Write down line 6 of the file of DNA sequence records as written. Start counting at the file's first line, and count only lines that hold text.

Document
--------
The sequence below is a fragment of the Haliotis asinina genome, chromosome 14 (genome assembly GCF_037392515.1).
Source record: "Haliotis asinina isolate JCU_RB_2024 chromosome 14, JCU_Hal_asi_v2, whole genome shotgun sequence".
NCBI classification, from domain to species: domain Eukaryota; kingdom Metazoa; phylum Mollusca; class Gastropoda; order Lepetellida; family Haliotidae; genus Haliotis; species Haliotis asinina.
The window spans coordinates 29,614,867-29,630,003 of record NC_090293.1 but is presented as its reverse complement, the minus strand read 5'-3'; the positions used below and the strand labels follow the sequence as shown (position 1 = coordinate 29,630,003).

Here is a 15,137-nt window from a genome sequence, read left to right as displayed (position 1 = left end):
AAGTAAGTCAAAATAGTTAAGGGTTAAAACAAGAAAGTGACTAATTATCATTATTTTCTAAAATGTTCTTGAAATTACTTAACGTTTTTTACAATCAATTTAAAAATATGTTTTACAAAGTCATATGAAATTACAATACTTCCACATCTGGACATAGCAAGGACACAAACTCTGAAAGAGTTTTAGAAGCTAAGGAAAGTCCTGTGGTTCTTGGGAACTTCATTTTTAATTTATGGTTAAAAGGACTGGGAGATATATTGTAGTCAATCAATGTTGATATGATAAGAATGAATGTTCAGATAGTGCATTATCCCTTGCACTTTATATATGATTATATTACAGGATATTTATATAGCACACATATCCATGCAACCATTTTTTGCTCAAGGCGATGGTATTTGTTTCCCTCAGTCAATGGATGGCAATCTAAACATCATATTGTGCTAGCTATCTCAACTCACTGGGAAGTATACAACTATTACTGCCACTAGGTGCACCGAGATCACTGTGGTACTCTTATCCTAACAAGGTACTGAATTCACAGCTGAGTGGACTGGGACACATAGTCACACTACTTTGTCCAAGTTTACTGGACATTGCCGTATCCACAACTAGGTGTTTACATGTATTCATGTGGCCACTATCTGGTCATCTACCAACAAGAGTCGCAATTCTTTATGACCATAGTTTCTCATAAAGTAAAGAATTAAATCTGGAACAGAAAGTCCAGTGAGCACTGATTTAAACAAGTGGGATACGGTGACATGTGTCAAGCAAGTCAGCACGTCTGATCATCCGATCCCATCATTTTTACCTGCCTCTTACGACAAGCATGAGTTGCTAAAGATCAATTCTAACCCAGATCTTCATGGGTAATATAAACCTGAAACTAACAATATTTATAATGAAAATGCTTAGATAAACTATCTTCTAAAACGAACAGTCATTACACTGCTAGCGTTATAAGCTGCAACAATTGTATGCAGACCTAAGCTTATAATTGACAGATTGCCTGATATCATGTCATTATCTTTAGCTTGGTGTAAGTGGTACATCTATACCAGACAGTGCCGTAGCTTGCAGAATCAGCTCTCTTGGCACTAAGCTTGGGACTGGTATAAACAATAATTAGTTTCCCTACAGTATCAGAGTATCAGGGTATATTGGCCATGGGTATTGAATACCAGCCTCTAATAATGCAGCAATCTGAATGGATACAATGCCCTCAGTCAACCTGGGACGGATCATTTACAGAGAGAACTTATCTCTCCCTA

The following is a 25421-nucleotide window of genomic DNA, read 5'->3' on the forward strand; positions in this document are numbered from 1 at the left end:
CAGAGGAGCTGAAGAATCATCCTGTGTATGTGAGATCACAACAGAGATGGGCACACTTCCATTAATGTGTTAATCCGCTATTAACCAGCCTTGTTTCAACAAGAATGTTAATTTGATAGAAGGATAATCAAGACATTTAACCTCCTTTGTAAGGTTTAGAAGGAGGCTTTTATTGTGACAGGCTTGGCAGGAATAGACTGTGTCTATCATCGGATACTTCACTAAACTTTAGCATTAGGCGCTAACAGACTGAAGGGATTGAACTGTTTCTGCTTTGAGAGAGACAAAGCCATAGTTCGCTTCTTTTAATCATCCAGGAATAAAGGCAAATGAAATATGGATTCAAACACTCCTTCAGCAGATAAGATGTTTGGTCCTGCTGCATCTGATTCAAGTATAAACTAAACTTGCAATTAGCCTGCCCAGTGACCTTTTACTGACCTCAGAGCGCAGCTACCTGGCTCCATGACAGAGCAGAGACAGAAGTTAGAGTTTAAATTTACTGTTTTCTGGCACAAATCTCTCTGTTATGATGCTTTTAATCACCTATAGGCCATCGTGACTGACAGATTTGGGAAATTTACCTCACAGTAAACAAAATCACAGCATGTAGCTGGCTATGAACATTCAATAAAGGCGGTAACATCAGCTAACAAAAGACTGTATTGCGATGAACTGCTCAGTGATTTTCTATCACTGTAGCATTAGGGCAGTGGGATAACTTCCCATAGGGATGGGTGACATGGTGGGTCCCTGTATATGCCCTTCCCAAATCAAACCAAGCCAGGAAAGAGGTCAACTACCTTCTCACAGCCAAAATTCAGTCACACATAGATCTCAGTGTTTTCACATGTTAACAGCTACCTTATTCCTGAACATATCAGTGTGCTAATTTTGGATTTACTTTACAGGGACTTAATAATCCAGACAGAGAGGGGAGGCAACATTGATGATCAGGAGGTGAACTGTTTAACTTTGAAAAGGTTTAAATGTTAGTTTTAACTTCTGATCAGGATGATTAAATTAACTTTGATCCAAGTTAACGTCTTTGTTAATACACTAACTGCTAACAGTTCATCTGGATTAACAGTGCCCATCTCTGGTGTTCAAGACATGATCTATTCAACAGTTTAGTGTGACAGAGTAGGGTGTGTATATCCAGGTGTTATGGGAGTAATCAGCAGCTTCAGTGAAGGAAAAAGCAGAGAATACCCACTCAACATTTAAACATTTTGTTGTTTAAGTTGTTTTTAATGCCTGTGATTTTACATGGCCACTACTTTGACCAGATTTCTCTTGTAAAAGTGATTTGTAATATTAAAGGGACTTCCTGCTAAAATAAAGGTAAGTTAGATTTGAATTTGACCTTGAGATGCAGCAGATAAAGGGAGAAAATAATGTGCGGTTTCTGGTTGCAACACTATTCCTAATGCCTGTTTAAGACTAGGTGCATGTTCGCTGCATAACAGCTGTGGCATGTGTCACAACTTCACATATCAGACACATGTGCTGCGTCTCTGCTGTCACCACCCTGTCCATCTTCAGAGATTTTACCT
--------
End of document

AAGTAAGTCAAAATAGTTAAGGGTTAAAACAAGAAAGTGACTAATTATCATTATTTTCTAAAATGTTCTTGAAATTACTTAACGTTTTTTACAATCAATTTAAAAATATGTTTTACAAAGTCATATGAAATTACAATACTTCCACATCTGGACATAGCAAGGACACAAACTCTGAAAGAGTTTTAGAAGCTAAGGAAAGTCCTGTGGTTCTTGGGAACTTCATTTTTAATTTATGGTTAAAAGGACTGGGAGATATATTGTAGTCAATCAATGTTGATATGATAAGAATGAATGTTCAGATAGTGCATTATCCCTTGCACTTTATATATGATTATATTACAGGATATTTATATAGCACACATATCCATGCAACCATTTTTTGCTCAAGGCGATGGTATTTGTTTCCCTCAGTCAATGGATGGCAATCTAAACATCATATTGTGCTAGCTATCTCAACTCACTGGGAAGTATACAACTATTACTGCCACTAGGTGCACCGAGATCACTGTGGTACTCTTATCCTAACAAGGTACTGAATTCACAGCTGAGTGGACTGGGACACATAGTCACACTACTTTGTCCAAGTTTACTGGACATTGCCGTATCCACAACTAGGTGTTTACATGTATTCATGTGGCCACTATCTGGTCATCTACCAACAAGAGTCGCAATTCTTTATGACCATAGTTTCTCATAAAGTAAAGAATTAAATCTGGAACAGAAAGTCCAGTGAGCACTGATTTAAACAAGTGGGATACGGTGACATGTGTCAAGCAAGTCAGCACGTCTGATCATCCGATCCCATCATTTTTACCTGCCTCTTACGACAAGCATGAGTTGCTAAAGATCAATTCTAACCCAGATCTTCATGGGTAATATAAACCTGAAACTAACAATATTTATAATGAAAATGCTTAGATAAACTATCTTCTAAAACGAACAGTCATTACACTGCTAGCGTTATAAGCTGCAACAATTGTATGCAGACCTAAGCTTATAATTGACAGATTGCCTGATATCATGTCATTATCTTTAGCTTGGTGTAAGTGGTACATCTATACCAGACAGTGCCGTAGCTTGCAGAATCAGCTCTCTTGGCACTAAGCTTGGGACTGGTATAAACAATAATTAGTTTCCCTACAGTATCAGAGTATCAGGGTATATTGGCCATGGGTATTGAATACCAGCCTCTAATAATGCAGCAATCTGAATGGATACAATGCCCTCAGTCAACCTGGGACGGATCATTTACAGAGAGAACTTATCTCTCCCTA